Schedule available for the 2023 ANS Conference, Online, January 20-22, 2023

The schedule is now available for the 2023 ANS Conference!

Registration is now open. The ANS conference will take place online, on Zoom, from January 20-22, 2023. The meeting will require a passcode, which will be sent via email to all registrants and presenters by January 16th.

The book of abstracts will be available as soon as possible.

You can register online here, or download a PDF of the Conference Registration Form and mail it to ANS Treasurer Saundra Wright, as per the instructions on the form.

For more information about the ANS Conference, please visit our Conference Page.

On Racist Mascot Naming, New York’s Effort to Quell the Practice, and “Land Acknowledgements”

A map showing the early localizations of Native American populations in the State of New York. (Public Domain)

In an opinion piece in The Washington Post, Kate Cohen argues that educational institutions are making incremental steps toward creating a more inclusive and diverse environment for students, citing the State of New York’s recent decision to prohibit schools’ use of Native American mascots by the end of the year. Cohen points out, however, that “land acknowledgements” can result in the same ends as the mascot:

“Land acknowledgments risk doing — albeit in a far less offensive way — what mascots do: relegate Native people to a hazy past, while relieving us of the responsibility to do anything to know or help Native Americans in the present. No institution should get to make a land acknowledgment unless it is also backing it up with action, whether financial, political or educational. A university, for instance, could offer courses in Indigenous languages, grant free tuition to Native students, repatriate tribal artifacts and even return land.”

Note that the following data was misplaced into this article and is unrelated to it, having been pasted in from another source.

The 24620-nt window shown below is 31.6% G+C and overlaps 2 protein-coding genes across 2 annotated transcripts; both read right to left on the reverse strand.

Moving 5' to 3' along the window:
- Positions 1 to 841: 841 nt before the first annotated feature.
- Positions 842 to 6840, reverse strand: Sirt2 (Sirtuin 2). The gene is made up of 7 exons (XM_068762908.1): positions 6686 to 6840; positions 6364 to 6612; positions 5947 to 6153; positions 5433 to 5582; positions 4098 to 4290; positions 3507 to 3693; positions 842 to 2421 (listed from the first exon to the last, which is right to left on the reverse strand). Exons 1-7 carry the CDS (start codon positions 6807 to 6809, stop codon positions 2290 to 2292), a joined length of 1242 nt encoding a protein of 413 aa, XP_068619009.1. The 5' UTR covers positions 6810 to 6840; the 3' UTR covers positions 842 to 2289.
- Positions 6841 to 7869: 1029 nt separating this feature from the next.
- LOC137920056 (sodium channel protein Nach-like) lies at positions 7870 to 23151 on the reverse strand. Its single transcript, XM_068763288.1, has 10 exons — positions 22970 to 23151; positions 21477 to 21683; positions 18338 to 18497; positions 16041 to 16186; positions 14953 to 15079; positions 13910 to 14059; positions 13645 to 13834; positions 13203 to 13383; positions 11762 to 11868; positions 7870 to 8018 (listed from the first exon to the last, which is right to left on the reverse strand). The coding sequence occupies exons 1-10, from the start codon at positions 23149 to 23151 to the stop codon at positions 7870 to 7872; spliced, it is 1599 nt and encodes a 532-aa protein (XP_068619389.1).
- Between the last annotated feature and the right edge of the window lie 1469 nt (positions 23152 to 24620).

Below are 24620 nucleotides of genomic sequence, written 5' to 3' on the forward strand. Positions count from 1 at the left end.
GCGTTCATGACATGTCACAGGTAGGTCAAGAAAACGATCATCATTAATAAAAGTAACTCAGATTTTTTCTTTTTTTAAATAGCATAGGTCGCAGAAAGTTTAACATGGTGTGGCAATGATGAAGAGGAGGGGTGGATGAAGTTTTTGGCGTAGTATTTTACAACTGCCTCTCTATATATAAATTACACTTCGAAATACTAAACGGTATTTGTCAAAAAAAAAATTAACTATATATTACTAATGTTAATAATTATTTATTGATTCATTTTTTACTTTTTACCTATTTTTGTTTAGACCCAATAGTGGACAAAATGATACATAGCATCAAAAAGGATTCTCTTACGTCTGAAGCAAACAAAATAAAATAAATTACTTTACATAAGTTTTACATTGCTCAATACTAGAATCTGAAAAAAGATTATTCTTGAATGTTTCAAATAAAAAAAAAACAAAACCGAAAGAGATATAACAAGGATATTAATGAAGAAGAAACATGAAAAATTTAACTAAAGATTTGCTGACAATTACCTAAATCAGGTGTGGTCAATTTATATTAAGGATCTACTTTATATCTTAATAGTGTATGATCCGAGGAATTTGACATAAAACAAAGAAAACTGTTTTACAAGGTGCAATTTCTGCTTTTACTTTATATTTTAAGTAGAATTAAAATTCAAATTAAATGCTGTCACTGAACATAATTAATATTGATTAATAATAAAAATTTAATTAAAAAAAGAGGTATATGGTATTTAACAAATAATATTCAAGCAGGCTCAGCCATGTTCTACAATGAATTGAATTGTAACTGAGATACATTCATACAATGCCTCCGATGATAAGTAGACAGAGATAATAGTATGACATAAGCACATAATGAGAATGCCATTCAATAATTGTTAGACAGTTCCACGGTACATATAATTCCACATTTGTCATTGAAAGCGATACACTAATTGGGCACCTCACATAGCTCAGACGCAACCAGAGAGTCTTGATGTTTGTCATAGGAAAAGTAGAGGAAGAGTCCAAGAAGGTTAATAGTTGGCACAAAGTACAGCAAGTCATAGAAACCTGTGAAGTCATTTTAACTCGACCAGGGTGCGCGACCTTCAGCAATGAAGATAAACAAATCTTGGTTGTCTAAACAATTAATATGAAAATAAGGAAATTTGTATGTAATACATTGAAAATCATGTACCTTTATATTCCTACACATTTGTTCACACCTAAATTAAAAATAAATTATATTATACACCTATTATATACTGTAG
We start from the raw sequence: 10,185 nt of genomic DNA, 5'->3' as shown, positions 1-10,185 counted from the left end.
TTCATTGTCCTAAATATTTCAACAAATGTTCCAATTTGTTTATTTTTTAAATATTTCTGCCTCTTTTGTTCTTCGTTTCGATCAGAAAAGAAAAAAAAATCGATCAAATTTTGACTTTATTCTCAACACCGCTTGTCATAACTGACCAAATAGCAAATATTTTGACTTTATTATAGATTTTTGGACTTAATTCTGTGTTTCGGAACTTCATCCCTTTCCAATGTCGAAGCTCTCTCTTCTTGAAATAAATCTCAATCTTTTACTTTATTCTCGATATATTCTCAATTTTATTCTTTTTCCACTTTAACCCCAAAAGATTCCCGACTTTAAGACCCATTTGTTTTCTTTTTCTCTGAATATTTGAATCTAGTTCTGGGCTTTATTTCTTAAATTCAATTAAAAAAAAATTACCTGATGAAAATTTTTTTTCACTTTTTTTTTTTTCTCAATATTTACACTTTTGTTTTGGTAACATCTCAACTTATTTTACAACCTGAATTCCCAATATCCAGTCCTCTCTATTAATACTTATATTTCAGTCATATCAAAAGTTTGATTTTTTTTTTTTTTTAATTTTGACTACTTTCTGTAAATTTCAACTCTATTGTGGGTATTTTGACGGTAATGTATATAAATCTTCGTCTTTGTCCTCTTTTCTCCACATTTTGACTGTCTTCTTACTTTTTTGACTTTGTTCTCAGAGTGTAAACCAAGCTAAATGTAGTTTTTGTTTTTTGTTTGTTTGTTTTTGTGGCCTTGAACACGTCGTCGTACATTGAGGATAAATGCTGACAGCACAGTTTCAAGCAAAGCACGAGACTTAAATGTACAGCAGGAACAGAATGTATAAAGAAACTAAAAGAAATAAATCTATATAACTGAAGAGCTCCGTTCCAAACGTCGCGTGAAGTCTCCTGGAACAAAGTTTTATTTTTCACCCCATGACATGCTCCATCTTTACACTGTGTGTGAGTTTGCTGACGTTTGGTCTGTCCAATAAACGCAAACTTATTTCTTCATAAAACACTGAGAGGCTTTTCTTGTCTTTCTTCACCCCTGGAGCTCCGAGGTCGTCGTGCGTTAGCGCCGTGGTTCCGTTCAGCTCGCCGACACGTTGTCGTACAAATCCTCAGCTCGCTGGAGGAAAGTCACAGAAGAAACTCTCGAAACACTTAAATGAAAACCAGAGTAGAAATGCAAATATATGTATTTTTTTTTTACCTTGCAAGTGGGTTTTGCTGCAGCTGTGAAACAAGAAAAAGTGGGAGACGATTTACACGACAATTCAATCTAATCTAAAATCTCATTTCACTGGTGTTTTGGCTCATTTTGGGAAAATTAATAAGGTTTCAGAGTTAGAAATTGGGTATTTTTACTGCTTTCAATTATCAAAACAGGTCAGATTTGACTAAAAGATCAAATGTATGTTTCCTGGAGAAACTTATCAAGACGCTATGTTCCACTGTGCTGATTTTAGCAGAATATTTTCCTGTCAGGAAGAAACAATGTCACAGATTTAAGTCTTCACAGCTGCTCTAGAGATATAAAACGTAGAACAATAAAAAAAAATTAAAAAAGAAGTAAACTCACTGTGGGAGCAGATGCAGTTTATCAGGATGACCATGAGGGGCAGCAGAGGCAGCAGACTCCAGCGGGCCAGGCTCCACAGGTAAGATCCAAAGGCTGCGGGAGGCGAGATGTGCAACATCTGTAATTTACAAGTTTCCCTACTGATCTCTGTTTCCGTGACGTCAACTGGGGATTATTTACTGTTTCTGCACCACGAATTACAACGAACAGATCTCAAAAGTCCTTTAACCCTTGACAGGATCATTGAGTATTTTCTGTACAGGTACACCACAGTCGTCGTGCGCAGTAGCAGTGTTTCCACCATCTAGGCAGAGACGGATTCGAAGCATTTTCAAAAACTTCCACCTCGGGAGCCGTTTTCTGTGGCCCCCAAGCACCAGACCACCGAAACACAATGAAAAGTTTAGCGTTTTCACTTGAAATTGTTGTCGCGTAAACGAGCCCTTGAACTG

Read more over at The Washington Post.

Publication announcement: Names: A Journal of Onomastics 70, no. 4 is now available

The latest issue of Names: A Journal of Onomastics is now available online! Click here to read the latest in onomastics scholarship in volume 70, number 4 of Names. A table of contents appears below. This is a special issue on Names in Children’s Literature.

Names is published as an open access journal available to all via the Journal’s new home at the University of Pittsburgh. All journal content, including the content found in previous volumes, is now available for free online as downloadable PDF files.

Subscribers to the print version of the journal will receive their copies within the next few weeks.


Table of Contents

Editorial by I. M. Nick


Planting Seeds in Literary Narrative: Onomastic Concepts and Questions in Yangsook Choi’s The Name Jar by Anne W. Anderson

“My Name Is…”: Picturebooks Exploring Linguistically and Culturally Diverse Names by Carrie Anne Thomas and Blessy Samjose

The Psammead or It: The Re-naming/Re-gendering of E. Nesbit’s Mythical Creature in French Translation by Mary Bardet

Nazis, Lies, and Lullabies: A Case Study of Charactonyms in the National Socialist Children’s Book Trau keinem Fuchs auf grüner Heid by I. M. Nick